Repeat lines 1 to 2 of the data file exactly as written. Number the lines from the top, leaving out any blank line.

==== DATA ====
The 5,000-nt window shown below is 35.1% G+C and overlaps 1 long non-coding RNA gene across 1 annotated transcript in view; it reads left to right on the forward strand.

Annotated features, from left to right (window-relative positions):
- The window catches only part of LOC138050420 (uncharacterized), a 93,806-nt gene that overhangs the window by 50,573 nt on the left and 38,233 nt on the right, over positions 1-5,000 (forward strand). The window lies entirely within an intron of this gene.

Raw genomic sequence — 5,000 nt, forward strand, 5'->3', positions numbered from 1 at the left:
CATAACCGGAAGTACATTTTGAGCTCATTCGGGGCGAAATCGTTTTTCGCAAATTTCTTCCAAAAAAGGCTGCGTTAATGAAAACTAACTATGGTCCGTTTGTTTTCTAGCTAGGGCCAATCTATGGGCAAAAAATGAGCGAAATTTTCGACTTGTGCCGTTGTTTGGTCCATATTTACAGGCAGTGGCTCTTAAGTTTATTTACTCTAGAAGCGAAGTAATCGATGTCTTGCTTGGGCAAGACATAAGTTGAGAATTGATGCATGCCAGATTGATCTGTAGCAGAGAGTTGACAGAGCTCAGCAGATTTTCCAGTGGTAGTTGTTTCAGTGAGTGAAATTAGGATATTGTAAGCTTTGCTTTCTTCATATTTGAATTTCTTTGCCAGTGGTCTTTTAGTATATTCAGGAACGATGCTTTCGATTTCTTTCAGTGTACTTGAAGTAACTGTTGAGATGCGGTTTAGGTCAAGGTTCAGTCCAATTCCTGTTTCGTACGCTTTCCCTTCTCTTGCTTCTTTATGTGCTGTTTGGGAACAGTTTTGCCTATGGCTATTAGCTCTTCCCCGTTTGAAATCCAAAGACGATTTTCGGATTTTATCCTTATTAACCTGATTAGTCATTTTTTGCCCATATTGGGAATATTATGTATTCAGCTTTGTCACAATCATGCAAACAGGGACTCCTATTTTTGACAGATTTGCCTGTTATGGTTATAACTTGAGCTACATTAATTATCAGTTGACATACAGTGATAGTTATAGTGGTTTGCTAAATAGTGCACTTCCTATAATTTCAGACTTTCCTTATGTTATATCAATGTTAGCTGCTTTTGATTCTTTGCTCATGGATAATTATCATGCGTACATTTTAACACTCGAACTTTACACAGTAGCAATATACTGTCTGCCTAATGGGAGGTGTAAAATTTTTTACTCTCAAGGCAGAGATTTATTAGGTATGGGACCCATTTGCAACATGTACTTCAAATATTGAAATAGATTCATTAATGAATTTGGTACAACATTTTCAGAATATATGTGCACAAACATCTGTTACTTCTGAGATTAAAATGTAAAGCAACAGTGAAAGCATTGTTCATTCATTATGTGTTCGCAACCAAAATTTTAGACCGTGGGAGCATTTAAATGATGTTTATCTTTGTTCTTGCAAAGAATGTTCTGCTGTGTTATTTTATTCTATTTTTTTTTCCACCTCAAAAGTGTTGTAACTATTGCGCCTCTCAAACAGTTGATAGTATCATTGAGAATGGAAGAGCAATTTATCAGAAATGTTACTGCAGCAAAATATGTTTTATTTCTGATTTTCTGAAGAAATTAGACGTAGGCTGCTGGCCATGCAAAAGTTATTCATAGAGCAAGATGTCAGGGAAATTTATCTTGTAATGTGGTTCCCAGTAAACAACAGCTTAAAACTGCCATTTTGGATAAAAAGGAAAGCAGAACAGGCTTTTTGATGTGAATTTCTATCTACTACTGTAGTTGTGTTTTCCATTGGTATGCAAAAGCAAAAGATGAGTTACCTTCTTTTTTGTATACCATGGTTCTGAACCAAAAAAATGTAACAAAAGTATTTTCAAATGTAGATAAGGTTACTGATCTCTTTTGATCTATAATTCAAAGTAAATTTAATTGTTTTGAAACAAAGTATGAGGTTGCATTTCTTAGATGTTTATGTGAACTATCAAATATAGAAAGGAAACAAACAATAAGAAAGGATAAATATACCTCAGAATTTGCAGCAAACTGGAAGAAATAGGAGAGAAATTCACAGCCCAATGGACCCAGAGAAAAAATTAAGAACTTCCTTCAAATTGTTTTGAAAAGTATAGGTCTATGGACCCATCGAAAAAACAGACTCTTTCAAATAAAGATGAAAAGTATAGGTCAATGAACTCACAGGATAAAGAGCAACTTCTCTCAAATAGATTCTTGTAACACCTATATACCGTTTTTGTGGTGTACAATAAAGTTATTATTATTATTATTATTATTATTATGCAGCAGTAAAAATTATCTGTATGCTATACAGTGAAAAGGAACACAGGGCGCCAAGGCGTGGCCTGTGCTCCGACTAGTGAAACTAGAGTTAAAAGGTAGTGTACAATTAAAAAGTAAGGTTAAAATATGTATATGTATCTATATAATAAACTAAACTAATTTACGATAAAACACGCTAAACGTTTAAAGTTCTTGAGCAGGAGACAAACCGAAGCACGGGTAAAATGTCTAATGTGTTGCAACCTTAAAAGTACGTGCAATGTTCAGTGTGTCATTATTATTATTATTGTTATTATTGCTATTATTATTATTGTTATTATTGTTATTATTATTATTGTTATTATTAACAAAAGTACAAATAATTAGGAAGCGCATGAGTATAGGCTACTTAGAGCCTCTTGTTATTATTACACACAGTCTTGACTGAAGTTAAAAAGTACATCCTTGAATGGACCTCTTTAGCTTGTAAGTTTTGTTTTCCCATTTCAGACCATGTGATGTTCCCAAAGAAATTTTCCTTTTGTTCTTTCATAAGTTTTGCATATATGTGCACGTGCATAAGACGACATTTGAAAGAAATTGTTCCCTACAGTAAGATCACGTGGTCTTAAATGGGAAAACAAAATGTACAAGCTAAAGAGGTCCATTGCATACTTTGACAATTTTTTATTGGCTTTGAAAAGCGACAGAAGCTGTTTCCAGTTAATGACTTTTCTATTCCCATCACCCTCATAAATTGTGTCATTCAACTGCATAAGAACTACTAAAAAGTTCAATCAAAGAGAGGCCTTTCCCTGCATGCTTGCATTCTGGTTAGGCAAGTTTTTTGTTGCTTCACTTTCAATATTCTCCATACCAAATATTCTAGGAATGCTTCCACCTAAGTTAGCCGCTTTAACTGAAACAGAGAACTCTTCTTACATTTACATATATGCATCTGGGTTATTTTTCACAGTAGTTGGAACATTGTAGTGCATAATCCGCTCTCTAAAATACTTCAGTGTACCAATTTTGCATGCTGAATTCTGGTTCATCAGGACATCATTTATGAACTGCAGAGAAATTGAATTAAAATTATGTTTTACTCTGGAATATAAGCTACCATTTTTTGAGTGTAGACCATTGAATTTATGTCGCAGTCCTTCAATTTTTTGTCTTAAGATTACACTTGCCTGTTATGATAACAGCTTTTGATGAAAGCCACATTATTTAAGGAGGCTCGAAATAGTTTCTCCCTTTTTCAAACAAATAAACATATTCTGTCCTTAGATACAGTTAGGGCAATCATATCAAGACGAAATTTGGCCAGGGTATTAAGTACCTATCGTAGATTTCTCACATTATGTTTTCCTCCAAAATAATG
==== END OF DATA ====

The 5,000-nt window shown below is 35.1% G+C and overlaps 1 long non-coding RNA gene across 1 annotated transcript in view; it reads left to right on the forward strand.

Annotated features, from left to right (window-relative positions):